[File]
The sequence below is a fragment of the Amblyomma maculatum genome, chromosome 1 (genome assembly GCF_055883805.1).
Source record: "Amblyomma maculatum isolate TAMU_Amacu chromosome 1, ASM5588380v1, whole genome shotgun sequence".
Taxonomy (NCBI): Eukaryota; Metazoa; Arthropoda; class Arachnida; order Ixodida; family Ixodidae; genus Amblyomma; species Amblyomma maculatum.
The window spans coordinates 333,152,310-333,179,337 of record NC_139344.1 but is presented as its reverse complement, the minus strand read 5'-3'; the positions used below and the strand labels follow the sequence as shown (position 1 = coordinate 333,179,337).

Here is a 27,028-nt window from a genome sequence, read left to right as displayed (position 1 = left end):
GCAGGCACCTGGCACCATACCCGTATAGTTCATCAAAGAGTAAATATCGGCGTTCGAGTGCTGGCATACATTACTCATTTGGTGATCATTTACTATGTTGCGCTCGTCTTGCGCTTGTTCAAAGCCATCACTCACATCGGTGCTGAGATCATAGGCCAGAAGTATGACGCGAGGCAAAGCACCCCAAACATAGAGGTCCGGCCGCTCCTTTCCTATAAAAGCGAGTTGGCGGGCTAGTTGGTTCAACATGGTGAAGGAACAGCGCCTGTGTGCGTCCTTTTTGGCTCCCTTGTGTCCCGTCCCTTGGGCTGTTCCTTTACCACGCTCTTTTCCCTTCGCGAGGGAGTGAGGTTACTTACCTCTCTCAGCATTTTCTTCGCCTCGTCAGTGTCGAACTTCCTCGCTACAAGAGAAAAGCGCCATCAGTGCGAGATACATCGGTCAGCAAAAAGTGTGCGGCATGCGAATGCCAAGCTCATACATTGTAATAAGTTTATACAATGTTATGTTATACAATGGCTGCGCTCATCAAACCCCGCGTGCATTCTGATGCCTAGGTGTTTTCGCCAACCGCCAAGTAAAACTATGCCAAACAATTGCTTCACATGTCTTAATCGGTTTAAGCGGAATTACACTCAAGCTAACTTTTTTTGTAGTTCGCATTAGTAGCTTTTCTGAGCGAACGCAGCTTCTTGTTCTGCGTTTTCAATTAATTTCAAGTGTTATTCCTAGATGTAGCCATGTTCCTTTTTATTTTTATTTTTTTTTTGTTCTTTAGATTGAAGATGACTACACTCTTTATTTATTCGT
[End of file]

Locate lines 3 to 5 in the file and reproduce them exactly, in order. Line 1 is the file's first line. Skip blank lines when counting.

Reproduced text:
Taxonomy (NCBI): Eukaryota; Metazoa; Arthropoda; class Arachnida; order Ixodida; family Ixodidae; genus Amblyomma; species Amblyomma maculatum.
The window spans coordinates 333,152,310-333,179,337 of record NC_139344.1 but is presented as its reverse complement, the minus strand read 5'-3'; the positions used below and the strand labels follow the sequence as shown (position 1 = coordinate 333,179,337).

Here is a 27,028-nt window from a genome sequence, read left to right as displayed (position 1 = left end):